13 Schema of the Mimetic Crisis Mimetic Desire Reciprocal rivalry leads to mimetic violence Due to mimetic contagion, more and more participants are drawn into the conflict so that group rivalry escalates Crisis Paroxysm Transfer to Scapegoat or

14 The Age of Annihilation 1916 the Battle of Verdun

15 The Conflict-Prone Structure of Human Desire Is so deeply entrenched in the human subconscious that we are unable to extract ourselves from its powers. This collective process also subverts institutions like the human rights system in fulfilling their functions

16 Alexis de Tocqueville (1805 – 59) “The desire for equality always becomes more insatiable in proportion as equality is more complete.”

17 Thomas Hobbes (1588 – 1679) Hobbes understood the causal link between competition, envy and war making.

18 Prof. Wolfgang Palaver “We live in a world that promises happiness and recognition to everybody, but the more we try to reach these goals, the more we become obstacles to each other causing frustration and resentment leading easily to violence of all sorts.”

19 The Universal Declaration of Human Rights Thirty Articles Right to life, liberty and security Principles of civil, political and cultural rights Universal longing for peace Raises expectations of measurable outcomes

20 The Universal Declaration of Human Rights The UD and the Genocide Convention were powerless in changing international attitudes to violence. The false consensus of the nations was unable to curb the politics of cruelty and violence they practiced at home and abroad.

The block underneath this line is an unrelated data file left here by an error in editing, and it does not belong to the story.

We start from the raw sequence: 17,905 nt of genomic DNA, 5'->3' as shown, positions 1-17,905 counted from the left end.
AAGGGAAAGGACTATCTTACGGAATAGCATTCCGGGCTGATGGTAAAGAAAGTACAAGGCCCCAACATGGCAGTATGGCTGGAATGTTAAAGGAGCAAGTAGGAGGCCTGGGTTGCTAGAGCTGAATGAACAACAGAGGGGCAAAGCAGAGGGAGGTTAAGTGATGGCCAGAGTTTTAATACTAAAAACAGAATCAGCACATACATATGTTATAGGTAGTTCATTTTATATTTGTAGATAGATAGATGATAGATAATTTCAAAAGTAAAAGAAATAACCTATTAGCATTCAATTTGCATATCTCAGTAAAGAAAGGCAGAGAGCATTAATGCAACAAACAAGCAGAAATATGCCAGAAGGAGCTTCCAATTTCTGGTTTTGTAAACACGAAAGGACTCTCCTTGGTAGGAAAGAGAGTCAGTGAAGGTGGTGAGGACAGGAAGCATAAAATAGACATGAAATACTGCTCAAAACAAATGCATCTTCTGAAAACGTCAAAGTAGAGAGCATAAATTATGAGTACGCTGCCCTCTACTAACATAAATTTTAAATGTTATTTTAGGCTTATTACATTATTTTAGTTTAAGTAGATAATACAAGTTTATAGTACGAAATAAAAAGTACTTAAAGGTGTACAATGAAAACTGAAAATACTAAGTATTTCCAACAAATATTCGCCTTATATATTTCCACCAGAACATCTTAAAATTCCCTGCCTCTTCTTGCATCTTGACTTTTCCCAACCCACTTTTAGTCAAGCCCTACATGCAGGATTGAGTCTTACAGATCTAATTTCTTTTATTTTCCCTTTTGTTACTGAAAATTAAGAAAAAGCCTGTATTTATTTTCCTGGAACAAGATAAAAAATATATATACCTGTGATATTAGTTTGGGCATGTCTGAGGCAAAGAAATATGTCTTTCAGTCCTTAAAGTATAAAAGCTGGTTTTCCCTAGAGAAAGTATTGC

21 Killing Fields … Victims, not words reveal the human condition.

22 The Angst of the Nations: Loss of Sovereignty Internationally, the Model / Obstacle dynamics over sovereignty unleash the Scapegoat Mechanism characterized by deceit, false accusation, preemptive strikes and killing of the rival.

23 Characterized by fear, deceit, expulsion and the death of disposable victims Fear over sovereignty corrupted relationships, even the UD itself The UD has no answer to the scapegoating mechanism which is driven by fear, envy and rivalry. The Scapegoat Mechanism

24 Human Rights Arena Relationship Between Players Akin to market behavior of corporations Requires business-like management Players compete for market share in an arena that commodifies human suffering This market trades on the symbolic capital of human rights and would cease to exist without their violations.